A Painless Way to Wither the Dead Zone
Just a tad less fertilizer on Midwestern farms could lead to big drops in nitrogen pollution in the Mississippi River without sacrificing crop yields, a new study shows. Experts say such cuts could shrink the so-called dead zone in the Gulf of Mexico, which becomes inhospitable to wildlife almost every summer.
Crops such as corn and soybeans flourish when nitrogen-containing fertilizer is applied to Midwestern fields, but many farmers routinely apply more fertilizer than their crops can take up. That excess nitrogen, in the form of nitrate, leaches from the soil into streams, wending its way to the Mississippi River and the Gulf of Mexico. Most years, it fuels algal blooms that suck up oxygen from a zone of coastal water the size of New Jersey, killing the creatures that can't swim away. But it's been hard to measure exactly how much of the nitrate comes from fertilizer, rather than other sources such as dead plants and soil.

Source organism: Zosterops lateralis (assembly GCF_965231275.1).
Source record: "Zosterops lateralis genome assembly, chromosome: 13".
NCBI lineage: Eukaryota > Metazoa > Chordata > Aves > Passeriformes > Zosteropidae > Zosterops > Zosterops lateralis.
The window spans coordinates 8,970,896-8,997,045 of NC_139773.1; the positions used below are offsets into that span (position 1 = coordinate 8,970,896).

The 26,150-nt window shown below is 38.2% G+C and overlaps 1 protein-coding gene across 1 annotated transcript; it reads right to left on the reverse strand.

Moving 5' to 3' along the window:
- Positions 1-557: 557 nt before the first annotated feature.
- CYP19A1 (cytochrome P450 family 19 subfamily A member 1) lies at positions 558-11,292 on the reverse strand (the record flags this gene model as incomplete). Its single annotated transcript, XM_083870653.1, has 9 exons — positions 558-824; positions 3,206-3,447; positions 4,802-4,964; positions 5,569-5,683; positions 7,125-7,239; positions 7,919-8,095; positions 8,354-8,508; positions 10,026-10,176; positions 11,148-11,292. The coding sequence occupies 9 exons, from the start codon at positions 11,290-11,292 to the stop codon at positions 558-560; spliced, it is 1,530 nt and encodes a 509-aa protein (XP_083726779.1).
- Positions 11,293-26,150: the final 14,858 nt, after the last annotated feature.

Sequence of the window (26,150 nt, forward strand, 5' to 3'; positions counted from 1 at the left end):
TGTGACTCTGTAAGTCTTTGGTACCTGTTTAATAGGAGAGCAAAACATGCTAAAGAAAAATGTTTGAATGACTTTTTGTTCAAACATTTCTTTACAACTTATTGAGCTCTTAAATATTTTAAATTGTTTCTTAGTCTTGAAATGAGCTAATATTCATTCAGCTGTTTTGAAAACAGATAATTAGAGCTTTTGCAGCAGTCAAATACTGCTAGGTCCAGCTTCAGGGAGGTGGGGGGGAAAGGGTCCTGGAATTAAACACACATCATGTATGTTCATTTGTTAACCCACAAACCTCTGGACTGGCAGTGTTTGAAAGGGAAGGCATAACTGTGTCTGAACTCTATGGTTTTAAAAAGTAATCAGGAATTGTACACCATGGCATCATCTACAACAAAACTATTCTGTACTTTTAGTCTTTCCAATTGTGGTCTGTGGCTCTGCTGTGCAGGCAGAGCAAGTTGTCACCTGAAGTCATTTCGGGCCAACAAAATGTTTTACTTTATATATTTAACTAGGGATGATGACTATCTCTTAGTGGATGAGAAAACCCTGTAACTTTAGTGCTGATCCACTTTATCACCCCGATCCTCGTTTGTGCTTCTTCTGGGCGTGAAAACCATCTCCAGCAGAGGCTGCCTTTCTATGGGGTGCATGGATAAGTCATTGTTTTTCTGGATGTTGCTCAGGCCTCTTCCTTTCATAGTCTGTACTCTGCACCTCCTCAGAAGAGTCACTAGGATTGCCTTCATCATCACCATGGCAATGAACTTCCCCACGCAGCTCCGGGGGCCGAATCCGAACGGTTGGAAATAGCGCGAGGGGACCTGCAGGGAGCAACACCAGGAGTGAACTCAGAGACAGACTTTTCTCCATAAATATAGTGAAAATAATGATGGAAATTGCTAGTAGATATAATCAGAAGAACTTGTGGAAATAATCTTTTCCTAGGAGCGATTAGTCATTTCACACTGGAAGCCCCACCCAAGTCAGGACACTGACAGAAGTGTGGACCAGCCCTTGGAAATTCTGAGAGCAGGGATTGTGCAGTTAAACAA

To account for all the nitrogen entering and leaving the Mississippi River, environmental scientist Gregory McIsaac of the University of Illinois, Urbana-Champaign, and his colleagues combined and adapted two earlier mathematical models. They fed the new model almost 4 decades of data from 20 state agriculture departments and other sources on fertilizer use, animal waste, natural nitrogen fixation by crops, crops harvested, and atmospheric fallout from fossil-fuel combustion. The model indicated that a 12% cut in fertilizer, which wouldn't diminish yields, could slash nitrate in the lower Mississippi River by 33%, McIsaac's team reports in the 8 November issue of Nature. An earlier prediction had argued for a 24% cut in fertilizer.
Although the model makes assumptions about the environmental fate of nitrogen that risk oversimplifying matters, says oceanographer Don Boesch of the University of Maryland Center for Environmental Science in Cambridge, Maryland, he calls the conclusions "robust." That's because experimental studies of field plots and smaller watersheds show that these assumptions are valid, he says. Boesch adds that this model could reassure farmers that fertilizer cuts that reduce water pollution don't have to harm their crops.